Scaling for SMBs

While all customers are important to a business, not all customers have the same economic impact or potential for revenue expansion. In the early days of any business, you want to be as close as possible to all your customers. But as your company grows and matures, you will have to think about the resources you’re investing in customer relationships, and make that investment appropriate for the customer’s level.

In this post we will provide tips and advice on scaling your customer success team to serve your small- and medium-sized business (SMB) customers in a way that is financially viable for your company, yet still drives customer loyalty and helps you retain customers.

Segmenting Your Customers

It may seem intuitively obvious, but the first step in knowing how to support your SMB customers is having a clear definition of who they are. If your sales team already has guidelines in place to define customer tiers, then it’s best to use those. For companies that have not yet tiered their customer base, it’s typical to segregate customers based on the number of purchased licenses/users and/or the expected annual recurring revenue (ARR) from your customer segments. You will also want to consider a customer’s growth potential when assigning them to a segment – it may not make sense to put a small business into your “SMB” segment if they show significant growth potential.

After establishing the rules for tiering your customer base, it’s important to know the average cost per customer segment for your post-sales support. If you don’t know the cost per customer, have your CSMs track the amount of time they spend per customer for a couple weeks. Average the time spent per each customer, and then divide your total customer success investment (salaries, bonuses, capital equipment, etc.) by this number. That gives you a rough gauge of what you’re spending per customer now.

Analyze your customers in cohorts to determine the average cost per customer for your post-sales efforts. Knowing what each customer tier costs you to support will help you make decisions about investments for scalability.

Scaling Effectively

It’s likely that as much as 40%-50% of your total number of customers will fall into your SMB segment. Because these customers generate less revenue for your business, it’s simply not cost effective to cover them at the same ratios you’d use for enterprise customers. To scale effectively, you should use processes and technology to extend the reach of your CSM team.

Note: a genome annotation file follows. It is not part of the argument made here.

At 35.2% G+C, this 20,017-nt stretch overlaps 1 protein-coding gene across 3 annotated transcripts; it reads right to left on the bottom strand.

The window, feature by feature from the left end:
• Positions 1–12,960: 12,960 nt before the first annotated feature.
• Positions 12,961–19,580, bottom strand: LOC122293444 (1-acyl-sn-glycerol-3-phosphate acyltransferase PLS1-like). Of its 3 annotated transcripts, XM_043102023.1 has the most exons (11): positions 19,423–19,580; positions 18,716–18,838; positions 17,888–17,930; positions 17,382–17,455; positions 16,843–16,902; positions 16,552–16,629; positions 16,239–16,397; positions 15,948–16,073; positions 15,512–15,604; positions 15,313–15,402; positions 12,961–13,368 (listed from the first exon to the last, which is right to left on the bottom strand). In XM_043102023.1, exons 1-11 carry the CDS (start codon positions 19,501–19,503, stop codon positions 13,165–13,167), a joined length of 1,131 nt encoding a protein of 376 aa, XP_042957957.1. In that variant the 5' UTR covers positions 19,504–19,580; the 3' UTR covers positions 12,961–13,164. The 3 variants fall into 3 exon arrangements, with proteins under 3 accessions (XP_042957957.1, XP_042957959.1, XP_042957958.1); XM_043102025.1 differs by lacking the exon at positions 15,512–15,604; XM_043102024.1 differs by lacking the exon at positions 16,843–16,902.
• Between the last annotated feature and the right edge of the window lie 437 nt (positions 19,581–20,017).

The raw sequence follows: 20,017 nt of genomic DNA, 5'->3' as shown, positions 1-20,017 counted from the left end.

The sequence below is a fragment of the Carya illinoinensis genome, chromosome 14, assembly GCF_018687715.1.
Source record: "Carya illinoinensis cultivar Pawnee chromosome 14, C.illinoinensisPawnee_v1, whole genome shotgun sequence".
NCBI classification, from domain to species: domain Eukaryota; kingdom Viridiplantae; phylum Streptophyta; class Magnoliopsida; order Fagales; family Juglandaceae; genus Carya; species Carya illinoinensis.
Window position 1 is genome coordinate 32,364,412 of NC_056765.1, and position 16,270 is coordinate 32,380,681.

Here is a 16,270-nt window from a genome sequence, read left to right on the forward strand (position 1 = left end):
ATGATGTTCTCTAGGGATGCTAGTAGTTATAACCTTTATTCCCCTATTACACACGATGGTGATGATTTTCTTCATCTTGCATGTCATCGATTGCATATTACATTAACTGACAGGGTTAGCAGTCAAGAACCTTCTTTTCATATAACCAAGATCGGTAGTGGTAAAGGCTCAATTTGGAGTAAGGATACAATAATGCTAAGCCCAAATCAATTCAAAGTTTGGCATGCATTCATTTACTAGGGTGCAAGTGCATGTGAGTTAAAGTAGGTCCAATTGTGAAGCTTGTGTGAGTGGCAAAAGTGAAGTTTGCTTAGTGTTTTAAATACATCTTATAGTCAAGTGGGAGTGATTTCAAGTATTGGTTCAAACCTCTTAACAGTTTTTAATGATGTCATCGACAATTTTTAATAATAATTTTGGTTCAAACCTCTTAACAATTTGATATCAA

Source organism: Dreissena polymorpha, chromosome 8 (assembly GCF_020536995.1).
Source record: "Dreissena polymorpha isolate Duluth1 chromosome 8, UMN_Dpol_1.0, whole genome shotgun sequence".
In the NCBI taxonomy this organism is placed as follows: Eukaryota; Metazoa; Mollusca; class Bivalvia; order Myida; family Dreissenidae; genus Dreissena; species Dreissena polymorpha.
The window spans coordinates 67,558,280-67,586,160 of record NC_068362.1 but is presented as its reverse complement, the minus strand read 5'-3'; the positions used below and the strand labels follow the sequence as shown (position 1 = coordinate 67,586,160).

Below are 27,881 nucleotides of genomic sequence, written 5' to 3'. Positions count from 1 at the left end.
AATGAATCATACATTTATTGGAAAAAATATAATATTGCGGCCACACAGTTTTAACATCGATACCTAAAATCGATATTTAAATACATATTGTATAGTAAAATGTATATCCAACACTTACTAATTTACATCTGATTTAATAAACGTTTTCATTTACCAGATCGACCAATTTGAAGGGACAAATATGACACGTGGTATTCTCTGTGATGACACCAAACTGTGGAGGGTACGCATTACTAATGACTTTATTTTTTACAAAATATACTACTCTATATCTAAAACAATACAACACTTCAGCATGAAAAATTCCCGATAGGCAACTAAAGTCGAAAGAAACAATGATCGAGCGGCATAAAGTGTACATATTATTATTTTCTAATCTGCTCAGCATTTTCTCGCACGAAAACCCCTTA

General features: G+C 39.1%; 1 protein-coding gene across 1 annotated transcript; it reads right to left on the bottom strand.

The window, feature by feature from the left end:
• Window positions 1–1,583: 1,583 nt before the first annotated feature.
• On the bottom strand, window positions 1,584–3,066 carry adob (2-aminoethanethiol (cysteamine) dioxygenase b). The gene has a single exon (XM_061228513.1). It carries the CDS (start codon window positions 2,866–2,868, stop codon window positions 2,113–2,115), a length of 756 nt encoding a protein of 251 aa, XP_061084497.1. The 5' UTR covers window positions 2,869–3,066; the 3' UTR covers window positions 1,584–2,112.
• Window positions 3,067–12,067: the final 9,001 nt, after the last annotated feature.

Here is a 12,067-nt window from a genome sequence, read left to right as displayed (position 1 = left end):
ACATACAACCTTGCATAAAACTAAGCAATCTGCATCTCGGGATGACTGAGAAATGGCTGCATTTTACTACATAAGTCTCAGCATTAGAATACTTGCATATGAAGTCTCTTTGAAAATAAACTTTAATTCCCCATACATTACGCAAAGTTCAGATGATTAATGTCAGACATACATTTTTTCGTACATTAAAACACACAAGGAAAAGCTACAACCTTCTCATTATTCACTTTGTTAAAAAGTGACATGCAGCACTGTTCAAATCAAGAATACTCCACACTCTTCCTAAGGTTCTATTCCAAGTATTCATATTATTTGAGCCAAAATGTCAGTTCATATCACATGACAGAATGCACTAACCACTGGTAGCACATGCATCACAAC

There are three main areas you can concentrate on when scaling your customer success team for SMB customers:
Automating regular touch points in the customer lifecycle
Addressing questions and help requests using self-service technology
Delivering web-based training

We’ll touch on all these in more detail now.

Automating Regular Touch Points

A big part of the customer success role is to monitor and improve their company’s relationship with its customers. Many companies have a prescriptive plan on how their senior CSMs should engage with top-tier customers. However, those plans are typically not scalable to the large number of SMB customers you have. Email automation tools can help you significantly in reaching these customers in a cost-effective way. Here are a few situations where automation may help:

Sending new customers periodic tips and ideas to help them use your product will reduce the amount of time it takes for them to get engaged. Your CSM team likely knows the top 5-10 things that new customers struggle with. The team can create content that addresses those pain points, which can then be sent out on a weekly or bi-weekly basis via your marketing automation software.

Your CRM and order management system will most likely allow you to automate the renewal process. With most systems (including Salesforce) you can set up date-based triggers that will automatically send a renewal letter to the customer. We recommend sending these letters between 60-45 days before the actual renewal. Your CRM also likely allows you to customize these emails so they appear to be coming from a specific resource on the CSM team rather than just a random email address.